When I was younger I was very much persuaded by Wayne Grudem's thesis (based on his PhD work) that the NT apostle and not the NT prophet was the successor to the OT prophet. He sought to draw a clear distinction between OT and NT prophets. The former were inerrant whilst the latter could make mistakes in the details whilst still remaining prophets.
I have become increasingly suspicious of the thesis over the years (suspecting that it was driven by systematic theological concerns rather than exegetical ones) but have never really given it any sustained reflection.
Whilst at SBL I was chatting with some Pentecostal scholars and one random thought came to me (which I am sure that countless people have pointed out before):
A key part of Grudem's case that NT prophets were not inerrant (and were thus different from OT prophets) is the case of Agabus in the book of Acts. A hair-splitting analysis of the Greek text of Agabus' prophecy opens up a gap between the details of what was foretold and what came to pass. This proves that he was not inspired in the same way as OT prophets. Or does it?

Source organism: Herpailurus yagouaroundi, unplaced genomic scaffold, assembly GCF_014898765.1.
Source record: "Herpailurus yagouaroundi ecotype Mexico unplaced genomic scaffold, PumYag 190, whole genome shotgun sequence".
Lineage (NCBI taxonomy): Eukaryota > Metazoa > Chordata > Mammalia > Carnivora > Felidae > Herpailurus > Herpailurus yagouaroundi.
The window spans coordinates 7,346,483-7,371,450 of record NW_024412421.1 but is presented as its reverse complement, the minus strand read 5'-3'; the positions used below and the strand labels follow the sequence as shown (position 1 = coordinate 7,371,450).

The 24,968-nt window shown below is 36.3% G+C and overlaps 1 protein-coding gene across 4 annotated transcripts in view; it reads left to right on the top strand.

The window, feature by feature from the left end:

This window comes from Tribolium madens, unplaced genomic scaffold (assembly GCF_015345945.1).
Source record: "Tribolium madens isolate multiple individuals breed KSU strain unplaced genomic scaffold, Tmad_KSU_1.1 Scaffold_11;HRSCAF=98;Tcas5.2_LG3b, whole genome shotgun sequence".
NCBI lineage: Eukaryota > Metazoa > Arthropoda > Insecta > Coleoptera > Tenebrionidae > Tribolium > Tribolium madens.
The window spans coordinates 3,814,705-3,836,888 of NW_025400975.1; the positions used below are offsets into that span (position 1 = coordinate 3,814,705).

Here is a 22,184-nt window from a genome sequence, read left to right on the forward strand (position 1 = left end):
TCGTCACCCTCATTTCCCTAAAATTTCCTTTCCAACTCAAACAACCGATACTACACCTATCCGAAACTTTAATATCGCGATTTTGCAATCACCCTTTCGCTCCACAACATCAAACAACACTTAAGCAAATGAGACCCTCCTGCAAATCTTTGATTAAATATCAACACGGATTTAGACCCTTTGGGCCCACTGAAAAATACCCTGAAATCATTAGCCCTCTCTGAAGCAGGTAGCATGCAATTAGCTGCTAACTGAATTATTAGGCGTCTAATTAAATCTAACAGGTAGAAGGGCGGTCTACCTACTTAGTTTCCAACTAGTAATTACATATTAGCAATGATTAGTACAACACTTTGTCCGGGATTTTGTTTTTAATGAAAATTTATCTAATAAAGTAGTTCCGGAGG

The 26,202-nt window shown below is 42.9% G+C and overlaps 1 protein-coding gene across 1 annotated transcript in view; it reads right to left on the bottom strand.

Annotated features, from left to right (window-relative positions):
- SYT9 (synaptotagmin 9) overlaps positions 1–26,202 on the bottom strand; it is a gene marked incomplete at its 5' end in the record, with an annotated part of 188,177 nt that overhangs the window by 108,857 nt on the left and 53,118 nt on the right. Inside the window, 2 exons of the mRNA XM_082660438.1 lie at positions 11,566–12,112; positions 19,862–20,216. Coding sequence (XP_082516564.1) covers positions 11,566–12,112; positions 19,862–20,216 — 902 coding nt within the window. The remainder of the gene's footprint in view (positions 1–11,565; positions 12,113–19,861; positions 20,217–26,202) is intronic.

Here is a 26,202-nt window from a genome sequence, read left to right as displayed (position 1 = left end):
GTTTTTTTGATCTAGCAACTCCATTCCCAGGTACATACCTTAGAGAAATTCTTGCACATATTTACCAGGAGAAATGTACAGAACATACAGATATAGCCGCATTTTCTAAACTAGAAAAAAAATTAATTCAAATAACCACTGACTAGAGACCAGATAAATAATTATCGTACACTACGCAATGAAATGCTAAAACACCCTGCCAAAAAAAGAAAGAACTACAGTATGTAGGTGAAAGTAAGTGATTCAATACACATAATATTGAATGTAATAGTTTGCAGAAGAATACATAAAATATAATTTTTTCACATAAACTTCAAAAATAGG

My simple thought was this: if one applied Grudem's super-high standards for what counts as accurate fulfillment to OT prophets then Agabus was in the same boat as them. Indeed, he was a darn sight more "accurate" in the Grudem sense than, say, Isaiah, Jeremiah, Ezekiel, or Daniel.
Far from driving a wedge between OT and NT prophets the case of Agabus may suggest that they were cut from the same cloth.
- Robin Parry
- Robin Parry is the husband of but one wife (Carol) and the father of the two most beautiful girls in the universe (Hannah and Jessica). He also has a lovely cat called Monty (who has only three legs). Living in the city of Worcester, UK, he works as an Editor for Wipf and Stock — a US-based theological publisher. Robin was a Sixth Form College teacher for 11 years and has worked in publishing since 2001 (2001–2010 for Paternoster and 2010– for W&S).